The charity is calling for five immediate actions to protect and support fuel poor households during the crisis:

  • The energy industry response to vulnerable energy consumers should be comprehensive and consistent
  • Government and the energy industry need to agree a support package for fuel poor households in energy debt and Ofgem should follow through with plans to ensure suppliers monitor and help address risk of self-disconnection before a possible second wave of the coronavirus this winter.
  • Government should immediately signal an extension to the warm homes discount programme for another year while it consults on the next phase of the programme
  • Government needs to ensure charities providing support to fuel poor households are in good shape to continue to do this over the winter
  • Government, local authorities, Public Health England and others should prepare a coordinated cold homes awareness campaign for next winter


 Notes for editors

  1. National Energy Action (NEA) is the national fuel poverty charity, working across England, Wales and Northern Ireland to ensure that everyone can live in a warm home.
  2. The annual fuel poverty statistics report for 2020 (with 2018 data) is available at
  3. Excess winter deaths compare the number of deaths that occurred during the winter period with the average number of deaths occurring in the preceding August to November, and the following April to July. EWD due to cold homes are calculated as 30% of the overall figure (World Health Organisation, 2011).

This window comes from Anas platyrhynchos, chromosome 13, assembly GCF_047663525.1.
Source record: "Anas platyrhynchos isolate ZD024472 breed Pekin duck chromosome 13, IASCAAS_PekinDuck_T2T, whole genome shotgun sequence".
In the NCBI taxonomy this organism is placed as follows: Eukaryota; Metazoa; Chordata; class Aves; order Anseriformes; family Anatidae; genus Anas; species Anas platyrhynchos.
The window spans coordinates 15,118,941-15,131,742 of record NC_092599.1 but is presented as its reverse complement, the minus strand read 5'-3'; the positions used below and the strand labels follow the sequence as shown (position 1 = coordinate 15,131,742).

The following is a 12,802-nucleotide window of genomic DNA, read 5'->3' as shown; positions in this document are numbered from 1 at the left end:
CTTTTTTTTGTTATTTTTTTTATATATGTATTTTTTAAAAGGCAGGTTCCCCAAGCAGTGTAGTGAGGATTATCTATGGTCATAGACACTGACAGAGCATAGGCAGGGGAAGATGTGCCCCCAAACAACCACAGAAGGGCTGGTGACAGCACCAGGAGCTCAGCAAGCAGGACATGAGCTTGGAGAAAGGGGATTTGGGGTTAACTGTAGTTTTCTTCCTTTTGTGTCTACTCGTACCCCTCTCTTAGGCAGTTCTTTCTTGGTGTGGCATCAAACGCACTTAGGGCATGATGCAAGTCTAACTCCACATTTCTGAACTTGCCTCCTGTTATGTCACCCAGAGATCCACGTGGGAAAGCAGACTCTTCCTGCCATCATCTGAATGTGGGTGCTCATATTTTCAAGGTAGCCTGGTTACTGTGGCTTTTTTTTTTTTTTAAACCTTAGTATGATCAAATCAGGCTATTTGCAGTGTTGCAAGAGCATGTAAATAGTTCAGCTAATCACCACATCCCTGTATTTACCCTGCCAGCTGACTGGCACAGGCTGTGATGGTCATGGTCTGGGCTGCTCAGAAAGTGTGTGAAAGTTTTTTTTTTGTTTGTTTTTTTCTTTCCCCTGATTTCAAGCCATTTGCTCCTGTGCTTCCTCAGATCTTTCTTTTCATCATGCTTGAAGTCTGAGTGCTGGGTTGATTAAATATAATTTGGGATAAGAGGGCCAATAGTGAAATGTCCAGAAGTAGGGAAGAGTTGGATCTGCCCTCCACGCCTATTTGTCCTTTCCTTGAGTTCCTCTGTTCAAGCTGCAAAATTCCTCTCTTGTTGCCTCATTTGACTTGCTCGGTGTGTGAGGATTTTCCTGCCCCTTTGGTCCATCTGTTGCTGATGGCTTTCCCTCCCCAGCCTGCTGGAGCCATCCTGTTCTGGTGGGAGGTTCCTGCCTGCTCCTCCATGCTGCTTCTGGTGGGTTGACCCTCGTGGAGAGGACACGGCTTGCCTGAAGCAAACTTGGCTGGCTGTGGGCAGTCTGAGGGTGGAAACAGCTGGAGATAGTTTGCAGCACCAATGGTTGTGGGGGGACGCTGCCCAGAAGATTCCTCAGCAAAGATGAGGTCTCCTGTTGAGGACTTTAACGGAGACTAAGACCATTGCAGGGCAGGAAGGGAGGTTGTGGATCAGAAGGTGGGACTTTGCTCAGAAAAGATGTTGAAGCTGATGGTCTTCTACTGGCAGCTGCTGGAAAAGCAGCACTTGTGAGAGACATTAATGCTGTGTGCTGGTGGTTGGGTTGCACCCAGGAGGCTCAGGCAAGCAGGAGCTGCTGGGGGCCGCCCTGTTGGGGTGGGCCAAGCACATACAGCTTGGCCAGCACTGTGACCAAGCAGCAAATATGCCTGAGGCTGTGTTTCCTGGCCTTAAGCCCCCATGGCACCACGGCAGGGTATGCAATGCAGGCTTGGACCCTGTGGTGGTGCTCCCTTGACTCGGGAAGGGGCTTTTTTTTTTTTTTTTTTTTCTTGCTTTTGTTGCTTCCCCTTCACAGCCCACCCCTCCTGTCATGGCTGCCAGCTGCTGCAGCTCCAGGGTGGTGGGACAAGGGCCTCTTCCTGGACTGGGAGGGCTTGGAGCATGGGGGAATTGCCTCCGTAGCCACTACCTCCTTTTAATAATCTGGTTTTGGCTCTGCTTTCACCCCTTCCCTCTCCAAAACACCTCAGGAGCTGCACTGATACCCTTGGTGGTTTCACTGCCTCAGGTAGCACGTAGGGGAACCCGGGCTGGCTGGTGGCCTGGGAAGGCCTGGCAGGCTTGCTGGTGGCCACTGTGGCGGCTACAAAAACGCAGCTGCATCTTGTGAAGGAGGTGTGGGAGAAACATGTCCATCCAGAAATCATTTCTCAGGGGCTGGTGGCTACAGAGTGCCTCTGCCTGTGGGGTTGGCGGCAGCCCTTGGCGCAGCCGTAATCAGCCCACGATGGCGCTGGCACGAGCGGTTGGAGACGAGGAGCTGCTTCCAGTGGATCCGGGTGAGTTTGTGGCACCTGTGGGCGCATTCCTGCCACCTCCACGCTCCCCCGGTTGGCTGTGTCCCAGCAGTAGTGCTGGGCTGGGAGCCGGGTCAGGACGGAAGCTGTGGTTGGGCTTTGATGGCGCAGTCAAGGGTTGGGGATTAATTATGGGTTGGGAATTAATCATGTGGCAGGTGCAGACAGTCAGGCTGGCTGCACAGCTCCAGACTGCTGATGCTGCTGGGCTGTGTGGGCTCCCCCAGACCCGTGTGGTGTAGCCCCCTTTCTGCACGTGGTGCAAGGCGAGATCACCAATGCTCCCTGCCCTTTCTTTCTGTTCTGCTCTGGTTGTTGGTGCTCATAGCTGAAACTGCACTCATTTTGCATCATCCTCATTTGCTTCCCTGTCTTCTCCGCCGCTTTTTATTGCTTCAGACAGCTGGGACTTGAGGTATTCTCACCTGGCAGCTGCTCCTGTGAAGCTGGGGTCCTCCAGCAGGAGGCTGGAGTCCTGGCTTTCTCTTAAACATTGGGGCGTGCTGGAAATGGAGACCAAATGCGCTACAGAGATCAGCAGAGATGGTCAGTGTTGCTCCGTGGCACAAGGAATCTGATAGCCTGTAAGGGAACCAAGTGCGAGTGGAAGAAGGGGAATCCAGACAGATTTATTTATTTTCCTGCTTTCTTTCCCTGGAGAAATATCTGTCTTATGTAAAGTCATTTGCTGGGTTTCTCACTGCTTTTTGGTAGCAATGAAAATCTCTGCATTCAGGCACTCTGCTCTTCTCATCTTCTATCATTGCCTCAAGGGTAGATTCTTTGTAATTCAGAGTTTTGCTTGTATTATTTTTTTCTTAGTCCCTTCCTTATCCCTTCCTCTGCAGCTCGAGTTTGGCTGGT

Eng & Wal Scotland N. Ireland UK Cold Homes related
2009/2010 25,660 2,760 940 29,360 8808
2010/2011 25,960 2,450 740 29,150 8745
2011/2012 24,040 1,420 500 25,960 7788
2012/2013 31,150 2,000 560 33,710 10113
2013/2014 17,280 1,600 590 19,470 5841
2014/2015 43,720 4,060 870 48,650 14595
2015/2016 24,500 2,850 640 27,990 8397
2016/2017 34,410 2,720 960 38,090 11427
2017/2018 49,410 4,810 1,500 55,720 16716
2018/2019 23,200 2,060 25,260 7578
Total 299,330 26,730 7,300 333,360 100008

England and Wales
2018 to 2019 (provisional) and 2017 to 2018 (final)
Figure 1

Winter Mortality in Scotland 2018/19
Table 1

Northern Ireland
Tables for Excess Winter Mortality 2017/18
Table 5

  1. ‘Nearly a million Universal Credit claims in two weeks’ (BBC News)
  2. ‘Energy usage patterns during social distancing’ (Octopus Energy)
  3. Within the new statistics release, the Government says in light of the ongoing coronavirus (COVID-19) pandemic, that it has taken the decision to temporarily delay publication of the Government response to the fuel poverty strategy 2019 consultation. They now plan to publish the Government response to consultation, the updated Fuel Poverty Strategy for England and related documents later this year

For more information and enquiries please contact Sarah Wright, Head of Communications and Campaigns, NEA – / 07884371913